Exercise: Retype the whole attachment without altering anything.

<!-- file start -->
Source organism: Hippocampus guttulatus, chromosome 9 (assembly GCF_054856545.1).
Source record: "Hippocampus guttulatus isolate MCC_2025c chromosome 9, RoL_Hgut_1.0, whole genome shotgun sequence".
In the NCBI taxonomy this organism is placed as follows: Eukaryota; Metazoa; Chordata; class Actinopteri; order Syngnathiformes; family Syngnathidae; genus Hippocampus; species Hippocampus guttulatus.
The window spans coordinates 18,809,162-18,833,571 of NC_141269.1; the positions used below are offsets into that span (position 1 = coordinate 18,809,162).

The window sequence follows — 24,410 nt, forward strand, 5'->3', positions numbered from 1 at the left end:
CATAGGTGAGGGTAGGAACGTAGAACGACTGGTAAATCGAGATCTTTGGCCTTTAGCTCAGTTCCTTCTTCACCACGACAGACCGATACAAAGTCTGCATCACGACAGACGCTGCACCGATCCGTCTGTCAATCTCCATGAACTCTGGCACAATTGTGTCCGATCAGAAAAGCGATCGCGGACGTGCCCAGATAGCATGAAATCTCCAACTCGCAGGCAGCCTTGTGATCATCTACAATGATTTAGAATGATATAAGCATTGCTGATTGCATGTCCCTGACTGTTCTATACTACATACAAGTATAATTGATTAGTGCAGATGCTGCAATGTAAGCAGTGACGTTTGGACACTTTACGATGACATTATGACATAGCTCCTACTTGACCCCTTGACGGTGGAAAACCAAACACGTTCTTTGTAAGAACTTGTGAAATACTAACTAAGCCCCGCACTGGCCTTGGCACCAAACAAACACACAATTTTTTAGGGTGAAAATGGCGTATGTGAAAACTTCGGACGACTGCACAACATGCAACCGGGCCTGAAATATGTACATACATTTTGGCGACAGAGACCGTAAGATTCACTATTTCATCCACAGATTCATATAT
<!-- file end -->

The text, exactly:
Source organism: Hippocampus guttulatus, chromosome 9 (assembly GCF_054856545.1).
Source record: "Hippocampus guttulatus isolate MCC_2025c chromosome 9, RoL_Hgut_1.0, whole genome shotgun sequence".
In the NCBI taxonomy this organism is placed as follows: Eukaryota; Metazoa; Chordata; class Actinopteri; order Syngnathiformes; family Syngnathidae; genus Hippocampus; species Hippocampus guttulatus.
The window spans coordinates 18,809,162-18,833,571 of NC_141269.1; the positions used below are offsets into that span (position 1 = coordinate 18,809,162).

The window sequence follows — 24,410 nt, forward strand, 5'->3', positions numbered from 1 at the left end:
CATAGGTGAGGGTAGGAACGTAGAACGACTGGTAAATCGAGATCTTTGGCCTTTAGCTCAGTTCCTTCTTCACCACGACAGACCGATACAAAGTCTGCATCACGACAGACGCTGCACCGATCCGTCTGTCAATCTCCATGAACTCTGGCACAATTGTGTCCGATCAGAAAAGCGATCGCGGACGTGCCCAGATAGCATGAAATCTCCAACTCGCAGGCAGCCTTGTGATCATCTACAATGATTTAGAATGATATAAGCATTGCTGATTGCATGTCCCTGACTGTTCTATACTACATACAAGTATAATTGATTAGTGCAGATGCTGCAATGTAAGCAGTGACGTTTGGACACTTTACGATGACATTATGACATAGCTCCTACTTGACCCCTTGACGGTGGAAAACCAAACACGTTCTTTGTAAGAACTTGTGAAATACTAACTAAGCCCCGCACTGGCCTTGGCACCAAACAAACACACAATTTTTTAGGGTGAAAATGGCGTATGTGAAAACTTCGGACGACTGCACAACATGCAACCGGGCCTGAAATATGTACATACATTTTGGCGACAGAGACCGTAAGATTCACTATTTCATCCACAGATTCATATAT